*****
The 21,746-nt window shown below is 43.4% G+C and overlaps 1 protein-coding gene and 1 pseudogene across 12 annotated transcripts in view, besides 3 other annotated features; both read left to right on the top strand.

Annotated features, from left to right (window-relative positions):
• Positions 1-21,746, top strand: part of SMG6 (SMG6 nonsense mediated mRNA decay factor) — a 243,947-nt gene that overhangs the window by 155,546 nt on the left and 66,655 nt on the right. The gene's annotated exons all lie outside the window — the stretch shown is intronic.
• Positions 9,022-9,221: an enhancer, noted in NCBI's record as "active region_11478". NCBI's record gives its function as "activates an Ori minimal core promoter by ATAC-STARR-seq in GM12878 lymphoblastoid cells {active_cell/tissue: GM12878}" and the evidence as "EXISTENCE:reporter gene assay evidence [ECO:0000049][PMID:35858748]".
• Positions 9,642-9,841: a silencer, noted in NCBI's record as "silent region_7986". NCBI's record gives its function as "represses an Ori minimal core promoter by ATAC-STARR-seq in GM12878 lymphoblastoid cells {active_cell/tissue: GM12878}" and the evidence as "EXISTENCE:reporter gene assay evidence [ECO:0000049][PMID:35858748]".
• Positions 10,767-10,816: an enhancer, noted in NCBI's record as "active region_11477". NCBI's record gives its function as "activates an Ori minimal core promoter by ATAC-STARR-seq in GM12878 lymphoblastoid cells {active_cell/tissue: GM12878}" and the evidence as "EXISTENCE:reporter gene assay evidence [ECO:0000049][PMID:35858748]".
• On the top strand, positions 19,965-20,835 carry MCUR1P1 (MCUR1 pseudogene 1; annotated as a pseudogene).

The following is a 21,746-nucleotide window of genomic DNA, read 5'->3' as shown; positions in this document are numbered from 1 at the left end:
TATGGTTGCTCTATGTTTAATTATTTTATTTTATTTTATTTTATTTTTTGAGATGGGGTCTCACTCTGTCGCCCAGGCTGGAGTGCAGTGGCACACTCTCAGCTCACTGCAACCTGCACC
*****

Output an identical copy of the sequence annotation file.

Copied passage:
The 21,746-nt window shown below is 43.4% G+C and overlaps 1 protein-coding gene and 1 pseudogene across 12 annotated transcripts in view, besides 3 other annotated features; both read left to right on the top strand.

Annotated features, from left to right (window-relative positions):
• Positions 1-21,746, top strand: part of SMG6 (SMG6 nonsense mediated mRNA decay factor) — a 243,947-nt gene that overhangs the window by 155,546 nt on the left and 66,655 nt on the right. The gene's annotated exons all lie outside the window — the stretch shown is intronic.
• Positions 9,022-9,221: an enhancer, noted in NCBI's record as "active region_11478". NCBI's record gives its function as "activates an Ori minimal core promoter by ATAC-STARR-seq in GM12878 lymphoblastoid cells {active_cell/tissue: GM12878}" and the evidence as "EXISTENCE:reporter gene assay evidence [ECO:0000049][PMID:35858748]".
• Positions 9,642-9,841: a silencer, noted in NCBI's record as "silent region_7986". NCBI's record gives its function as "represses an Ori minimal core promoter by ATAC-STARR-seq in GM12878 lymphoblastoid cells {active_cell/tissue: GM12878}" and the evidence as "EXISTENCE:reporter gene assay evidence [ECO:0000049][PMID:35858748]".
• Positions 10,767-10,816: an enhancer, noted in NCBI's record as "active region_11477". NCBI's record gives its function as "activates an Ori minimal core promoter by ATAC-STARR-seq in GM12878 lymphoblastoid cells {active_cell/tissue: GM12878}" and the evidence as "EXISTENCE:reporter gene assay evidence [ECO:0000049][PMID:35858748]".
• On the top strand, positions 19,965-20,835 carry MCUR1P1 (MCUR1 pseudogene 1; annotated as a pseudogene).

The following is a 21,746-nucleotide window of genomic DNA, read 5'->3' as shown; positions in this document are numbered from 1 at the left end:
TATGGTTGCTCTATGTTTAATTATTTTATTTTATTTTATTTTATTTTTTGAGATGGGGTCTCACTCTGTCGCCCAGGCTGGAGTGCAGTGGCACACTCTCAGCTCACTGCAACCTGCACC